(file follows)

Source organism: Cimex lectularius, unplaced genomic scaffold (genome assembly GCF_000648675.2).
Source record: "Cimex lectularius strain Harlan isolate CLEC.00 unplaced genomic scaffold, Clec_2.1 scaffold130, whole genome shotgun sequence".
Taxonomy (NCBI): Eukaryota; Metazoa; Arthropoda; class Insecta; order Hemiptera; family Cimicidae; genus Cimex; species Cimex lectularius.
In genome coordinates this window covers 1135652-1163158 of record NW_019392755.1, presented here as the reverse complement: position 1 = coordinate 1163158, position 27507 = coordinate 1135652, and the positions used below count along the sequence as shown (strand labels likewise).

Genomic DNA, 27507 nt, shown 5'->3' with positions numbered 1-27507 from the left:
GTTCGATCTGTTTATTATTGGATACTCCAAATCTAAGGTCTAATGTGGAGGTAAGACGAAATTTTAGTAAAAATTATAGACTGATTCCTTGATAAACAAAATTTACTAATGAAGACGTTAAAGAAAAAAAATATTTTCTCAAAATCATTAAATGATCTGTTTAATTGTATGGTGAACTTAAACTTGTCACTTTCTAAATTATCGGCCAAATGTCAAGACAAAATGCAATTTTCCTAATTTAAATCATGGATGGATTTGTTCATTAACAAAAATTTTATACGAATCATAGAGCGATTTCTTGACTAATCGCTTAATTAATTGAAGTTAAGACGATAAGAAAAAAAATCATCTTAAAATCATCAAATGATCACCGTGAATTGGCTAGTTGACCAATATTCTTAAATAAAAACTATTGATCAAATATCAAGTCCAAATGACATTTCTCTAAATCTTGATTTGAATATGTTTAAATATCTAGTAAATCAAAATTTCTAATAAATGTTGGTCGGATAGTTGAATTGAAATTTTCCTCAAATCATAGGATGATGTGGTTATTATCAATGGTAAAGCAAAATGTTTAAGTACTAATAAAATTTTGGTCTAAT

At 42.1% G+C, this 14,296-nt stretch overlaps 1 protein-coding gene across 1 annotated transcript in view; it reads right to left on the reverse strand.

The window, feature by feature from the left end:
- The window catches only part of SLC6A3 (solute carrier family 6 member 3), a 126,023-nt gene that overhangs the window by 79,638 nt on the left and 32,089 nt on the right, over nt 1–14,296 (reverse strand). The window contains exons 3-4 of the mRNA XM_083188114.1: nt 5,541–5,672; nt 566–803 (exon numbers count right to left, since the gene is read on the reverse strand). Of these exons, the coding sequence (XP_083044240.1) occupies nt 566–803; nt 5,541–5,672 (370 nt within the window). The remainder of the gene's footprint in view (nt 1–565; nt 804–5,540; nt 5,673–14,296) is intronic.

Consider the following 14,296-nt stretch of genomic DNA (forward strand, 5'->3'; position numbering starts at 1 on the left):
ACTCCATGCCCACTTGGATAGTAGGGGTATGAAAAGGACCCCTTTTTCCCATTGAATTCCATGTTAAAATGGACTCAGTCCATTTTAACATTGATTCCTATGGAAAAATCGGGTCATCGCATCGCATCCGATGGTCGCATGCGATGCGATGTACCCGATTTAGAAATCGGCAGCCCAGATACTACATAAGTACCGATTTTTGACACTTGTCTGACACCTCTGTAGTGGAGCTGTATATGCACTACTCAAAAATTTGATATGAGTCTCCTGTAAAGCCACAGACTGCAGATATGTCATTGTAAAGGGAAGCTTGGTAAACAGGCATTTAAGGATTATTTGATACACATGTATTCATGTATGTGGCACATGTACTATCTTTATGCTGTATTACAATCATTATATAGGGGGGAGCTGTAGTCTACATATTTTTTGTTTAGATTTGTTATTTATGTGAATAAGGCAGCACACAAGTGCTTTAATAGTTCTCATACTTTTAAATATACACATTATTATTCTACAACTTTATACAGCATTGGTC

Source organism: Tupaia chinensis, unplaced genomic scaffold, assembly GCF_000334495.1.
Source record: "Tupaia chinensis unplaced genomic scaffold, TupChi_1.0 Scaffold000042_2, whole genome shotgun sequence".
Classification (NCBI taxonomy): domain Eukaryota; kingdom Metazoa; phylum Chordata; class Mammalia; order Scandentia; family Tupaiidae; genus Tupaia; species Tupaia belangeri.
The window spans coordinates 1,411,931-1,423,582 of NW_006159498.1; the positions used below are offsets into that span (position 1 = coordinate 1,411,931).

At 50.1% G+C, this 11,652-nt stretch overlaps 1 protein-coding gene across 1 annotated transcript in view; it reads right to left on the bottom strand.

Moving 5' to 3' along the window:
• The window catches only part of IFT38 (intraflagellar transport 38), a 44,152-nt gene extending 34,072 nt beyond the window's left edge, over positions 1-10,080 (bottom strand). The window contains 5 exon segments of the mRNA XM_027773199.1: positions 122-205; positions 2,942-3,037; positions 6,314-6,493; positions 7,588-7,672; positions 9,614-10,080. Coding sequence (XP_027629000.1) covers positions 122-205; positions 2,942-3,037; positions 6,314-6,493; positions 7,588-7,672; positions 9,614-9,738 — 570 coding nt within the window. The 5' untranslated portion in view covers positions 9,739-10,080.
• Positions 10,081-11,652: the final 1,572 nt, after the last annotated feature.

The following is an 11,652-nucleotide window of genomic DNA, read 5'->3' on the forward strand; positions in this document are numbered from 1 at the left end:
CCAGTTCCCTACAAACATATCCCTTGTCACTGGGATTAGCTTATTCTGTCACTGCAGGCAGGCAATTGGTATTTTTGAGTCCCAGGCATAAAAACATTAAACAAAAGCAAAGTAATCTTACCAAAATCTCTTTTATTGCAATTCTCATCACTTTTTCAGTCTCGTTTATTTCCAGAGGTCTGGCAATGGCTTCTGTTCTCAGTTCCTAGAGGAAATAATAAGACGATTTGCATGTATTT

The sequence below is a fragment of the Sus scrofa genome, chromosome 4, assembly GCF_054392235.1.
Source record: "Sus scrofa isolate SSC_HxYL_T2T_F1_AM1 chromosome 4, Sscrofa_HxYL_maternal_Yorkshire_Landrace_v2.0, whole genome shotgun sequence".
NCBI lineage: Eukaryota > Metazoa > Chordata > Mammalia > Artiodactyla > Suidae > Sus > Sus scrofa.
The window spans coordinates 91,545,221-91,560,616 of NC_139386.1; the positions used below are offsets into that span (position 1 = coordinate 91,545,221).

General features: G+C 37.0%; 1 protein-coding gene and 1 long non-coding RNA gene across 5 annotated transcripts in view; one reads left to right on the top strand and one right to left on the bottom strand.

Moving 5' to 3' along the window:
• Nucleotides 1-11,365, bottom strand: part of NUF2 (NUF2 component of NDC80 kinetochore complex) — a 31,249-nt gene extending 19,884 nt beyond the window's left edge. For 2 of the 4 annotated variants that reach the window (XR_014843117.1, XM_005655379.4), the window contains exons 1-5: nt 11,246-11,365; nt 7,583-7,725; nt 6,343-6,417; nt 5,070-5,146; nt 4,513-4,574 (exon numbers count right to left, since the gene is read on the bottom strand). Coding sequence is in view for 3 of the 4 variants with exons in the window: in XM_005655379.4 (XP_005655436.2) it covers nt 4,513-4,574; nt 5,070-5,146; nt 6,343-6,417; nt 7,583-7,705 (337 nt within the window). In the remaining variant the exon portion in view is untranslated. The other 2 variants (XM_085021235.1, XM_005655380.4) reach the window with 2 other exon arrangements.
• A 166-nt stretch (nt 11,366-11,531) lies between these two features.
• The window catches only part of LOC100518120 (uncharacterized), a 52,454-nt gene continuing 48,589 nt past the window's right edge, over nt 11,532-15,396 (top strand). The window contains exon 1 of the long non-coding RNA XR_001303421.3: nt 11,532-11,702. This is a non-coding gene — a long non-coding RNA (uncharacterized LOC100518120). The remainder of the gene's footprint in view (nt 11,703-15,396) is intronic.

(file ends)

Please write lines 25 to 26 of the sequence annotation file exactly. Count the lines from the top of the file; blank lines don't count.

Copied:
The window spans coordinates 91,545,221-91,560,616 of NC_139386.1; the positions used below are offsets into that span (position 1 = coordinate 91,545,221).

General features: G+C 37.0%; 1 protein-coding gene and 1 long non-coding RNA gene across 5 annotated transcripts in view; one reads left to right on the top strand and one right to left on the bottom strand.